Billed as an “epic fantasy” but playing more like precisely what it is, an adaptation of a 14th century poem from the director of the Pete’s Dragon reboot (produced by the studio that brought you Midsommar), The Green Knight is black licorice. It is either very much your tasty-tasty jam or consuming it is gonna make you hork. Also, even if you love it, too much black licorice can actually kill you. There’s a point here somewhere…
Back when the tale of Gawain vs gettin’ slutty was first put to parchment, the written word was mostly reserved for telling folks which behaviors/food may get them killed, which God/Gods/witchcraft to obey, and, of course, how to oppress women and mistreat foreigners. Thus, the fact that writer/director David Lowery’s The Green Knight has an oddly resonant message is kinda depressing. Even by accident, we probably should have evolved past morality plays that teach us to make basic personal sacrifices for the collective good and that lying is, you know, bad. But here we are, in wave four of a pandemic that could have been crushed by simple kindness and honesty. You live, you (don’t) learn, apparently.
As should be expected of a plot more than 600 years old, The Green Knight is a basic bitch. Gawain (Dev Patel) wants to be a knight. His uncle, King Arthur (Sean Harris), hasn’t made him one yet, presumably because Gawain is kind of a tool. He has a girlfriend (Alicia Vikander) he won’t publicly acknowledge. He drinks wine and whines when he drinks. He’s only slightly less entitled than current political offspring.
When a Swamp Thing-looking, unjolly green giant throws a gauntlet onto the round table at a Christmas feast, Gawain sees his chance to make his name. The deal is that he gets a free whack at Moss Man now; however, medieval Hulk gets to return the blow one year later. Gawain uses Excalibur like a pro but is bummed when the severed head of buff Shrek says, “Cool story, bro. See you in a year.” What follows is a slow-boil quest that explores moral imperatives, rape culture, and random fantasy nonsense.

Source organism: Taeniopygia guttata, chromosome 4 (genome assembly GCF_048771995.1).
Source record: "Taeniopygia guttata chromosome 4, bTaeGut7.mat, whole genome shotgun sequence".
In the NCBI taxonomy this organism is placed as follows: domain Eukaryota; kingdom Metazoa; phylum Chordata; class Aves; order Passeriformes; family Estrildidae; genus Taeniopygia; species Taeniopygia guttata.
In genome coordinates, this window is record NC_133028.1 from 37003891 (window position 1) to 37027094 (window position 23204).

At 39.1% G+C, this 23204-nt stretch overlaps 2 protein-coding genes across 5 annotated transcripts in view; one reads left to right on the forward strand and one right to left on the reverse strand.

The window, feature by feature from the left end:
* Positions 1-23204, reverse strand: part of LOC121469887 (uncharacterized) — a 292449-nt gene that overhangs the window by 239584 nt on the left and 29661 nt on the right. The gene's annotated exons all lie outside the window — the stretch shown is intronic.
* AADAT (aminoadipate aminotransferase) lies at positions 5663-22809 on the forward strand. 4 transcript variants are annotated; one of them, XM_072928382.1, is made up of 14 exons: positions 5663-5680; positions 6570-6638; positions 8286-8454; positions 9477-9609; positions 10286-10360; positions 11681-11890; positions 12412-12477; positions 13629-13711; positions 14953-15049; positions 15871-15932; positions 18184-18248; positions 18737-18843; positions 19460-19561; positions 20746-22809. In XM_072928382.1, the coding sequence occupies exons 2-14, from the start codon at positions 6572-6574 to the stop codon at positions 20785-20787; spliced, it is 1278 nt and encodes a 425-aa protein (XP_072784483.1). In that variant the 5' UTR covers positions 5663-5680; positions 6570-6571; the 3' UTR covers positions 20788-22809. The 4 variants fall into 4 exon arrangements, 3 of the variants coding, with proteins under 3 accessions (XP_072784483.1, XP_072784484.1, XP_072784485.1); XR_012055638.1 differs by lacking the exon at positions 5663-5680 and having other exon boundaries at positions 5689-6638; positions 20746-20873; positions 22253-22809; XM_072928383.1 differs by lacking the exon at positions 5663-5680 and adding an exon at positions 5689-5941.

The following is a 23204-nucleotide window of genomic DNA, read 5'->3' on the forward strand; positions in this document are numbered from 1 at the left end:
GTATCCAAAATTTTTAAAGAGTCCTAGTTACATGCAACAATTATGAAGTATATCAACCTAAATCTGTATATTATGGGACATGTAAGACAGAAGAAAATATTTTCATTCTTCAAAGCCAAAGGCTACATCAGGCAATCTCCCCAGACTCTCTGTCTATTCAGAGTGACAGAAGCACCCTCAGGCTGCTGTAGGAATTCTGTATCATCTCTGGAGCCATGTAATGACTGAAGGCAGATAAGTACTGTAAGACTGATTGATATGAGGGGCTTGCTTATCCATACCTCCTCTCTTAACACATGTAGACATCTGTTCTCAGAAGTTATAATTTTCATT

That random fantasy nonsense is just so extremely, very much the absolute shit. There is undoubtedly profound symbolism in moments like the upside-down portrait that haunts Gawain and the super-mega-huge naked people walking through a barren valley. Even if there wasn’t, such scenes would still be simply so very pretty and create an almost intimidating feeling of mysticism and majesty. Speaking as an absolute nerdball who once translated parts of Beowulf from Old English, Lowery fully understands how to leverage the beauty and weirdness of the initial collision between paganism and Christianity.
The film does make a few minor, pivotal changes. One of them involves a Clintonian wardrobe soiling, and the other is a cheeky tweak to the ending. The former helps update chivalric sexual boundaries for modern day audiences. The latter is the best kind of ambiguous. Any number of interpretations are valid and will reflect not only long-held views of the viewer but the impressions impressed by the impressionists behind the film.
For those so inclined, The Green Knight is divine, literally and figuratively. It is a triumphant, boldly serious, carefully modernized take on an archaic but still relevant ode to not being a dickweed. English majors, rejoice responsibly.
Grade = A
Other Critical Voices to Consider
George M Thomas of the Akron Beacon says “[Lowery] does something different by placing as much emphasis on exploring Gawain’s growth as a person. That aspect of the film goes hand-in-hand with Arthurian principles, if considering a decidedly modern interpretation. Green Knight is a medieval coming-of-age tale.
Kristy Puchko at IGN says “If you can get on the wavelength of such an artful quest, you’ll be rewarded. Once you’ve found that footing, The Green Knight is a heart-rattling, loins-riling, and head-spinning trip that packs a profound punch.”
Adriana Gomez-Weston at Cinematic Soloist says “At times, The Green Knight meanders, showing even the most mundane moments of Gawain’s journey. No, not every hero’s journey is fraught with bloody battles and chance encounters with magical creatures. A vast majority of the time, the hero wanders alone, forced to face his own fears, and the biggest enemy of all, his own mind.”